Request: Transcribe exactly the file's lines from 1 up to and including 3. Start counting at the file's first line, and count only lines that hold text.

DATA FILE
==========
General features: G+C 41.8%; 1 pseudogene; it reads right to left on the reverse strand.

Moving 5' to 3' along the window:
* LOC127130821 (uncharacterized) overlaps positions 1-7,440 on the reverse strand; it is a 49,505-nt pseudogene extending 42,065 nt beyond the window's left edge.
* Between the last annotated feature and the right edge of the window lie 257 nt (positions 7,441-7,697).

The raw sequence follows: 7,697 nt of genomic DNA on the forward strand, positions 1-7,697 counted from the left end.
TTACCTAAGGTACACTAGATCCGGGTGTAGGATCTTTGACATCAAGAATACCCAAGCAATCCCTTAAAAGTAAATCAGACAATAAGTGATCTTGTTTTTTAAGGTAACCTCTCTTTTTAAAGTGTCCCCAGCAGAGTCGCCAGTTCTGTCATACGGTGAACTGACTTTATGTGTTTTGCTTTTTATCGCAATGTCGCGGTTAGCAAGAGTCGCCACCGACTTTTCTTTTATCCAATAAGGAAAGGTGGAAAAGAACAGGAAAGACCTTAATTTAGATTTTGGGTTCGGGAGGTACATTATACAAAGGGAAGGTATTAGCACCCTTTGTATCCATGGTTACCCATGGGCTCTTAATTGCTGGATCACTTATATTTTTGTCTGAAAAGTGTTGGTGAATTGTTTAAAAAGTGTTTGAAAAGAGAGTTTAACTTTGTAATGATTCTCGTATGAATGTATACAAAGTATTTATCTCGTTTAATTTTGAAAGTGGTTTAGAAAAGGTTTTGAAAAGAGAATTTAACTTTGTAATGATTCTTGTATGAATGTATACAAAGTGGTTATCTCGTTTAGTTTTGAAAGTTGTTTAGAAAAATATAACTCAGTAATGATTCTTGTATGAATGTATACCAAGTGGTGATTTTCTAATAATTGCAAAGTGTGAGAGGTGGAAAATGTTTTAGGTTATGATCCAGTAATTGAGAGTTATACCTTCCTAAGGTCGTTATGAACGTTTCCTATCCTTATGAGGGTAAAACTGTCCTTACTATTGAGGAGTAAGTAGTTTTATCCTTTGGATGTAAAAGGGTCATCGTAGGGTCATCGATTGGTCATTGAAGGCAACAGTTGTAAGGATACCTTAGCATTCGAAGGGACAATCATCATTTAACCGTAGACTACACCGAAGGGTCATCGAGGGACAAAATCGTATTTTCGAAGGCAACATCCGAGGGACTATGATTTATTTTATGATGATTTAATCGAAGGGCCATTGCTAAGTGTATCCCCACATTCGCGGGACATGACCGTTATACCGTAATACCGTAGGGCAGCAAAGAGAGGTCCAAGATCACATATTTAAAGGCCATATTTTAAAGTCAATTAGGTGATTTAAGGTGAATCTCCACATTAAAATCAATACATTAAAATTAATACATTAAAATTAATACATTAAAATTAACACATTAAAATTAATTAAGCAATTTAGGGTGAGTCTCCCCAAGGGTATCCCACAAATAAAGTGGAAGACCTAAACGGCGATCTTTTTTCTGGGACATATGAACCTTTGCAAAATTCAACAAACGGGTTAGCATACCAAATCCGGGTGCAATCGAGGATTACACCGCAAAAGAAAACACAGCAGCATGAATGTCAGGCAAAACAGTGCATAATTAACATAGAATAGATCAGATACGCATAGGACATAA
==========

General features: G+C 41.8%; 1 pseudogene; it reads right to left on the reverse strand.

Moving 5' to 3' along the window:
* LOC127130821 (uncharacterized) overlaps positions 1-7,440 on the reverse strand; it is a 49,505-nt pseudogene extending 42,065 nt beyond the window's left edge.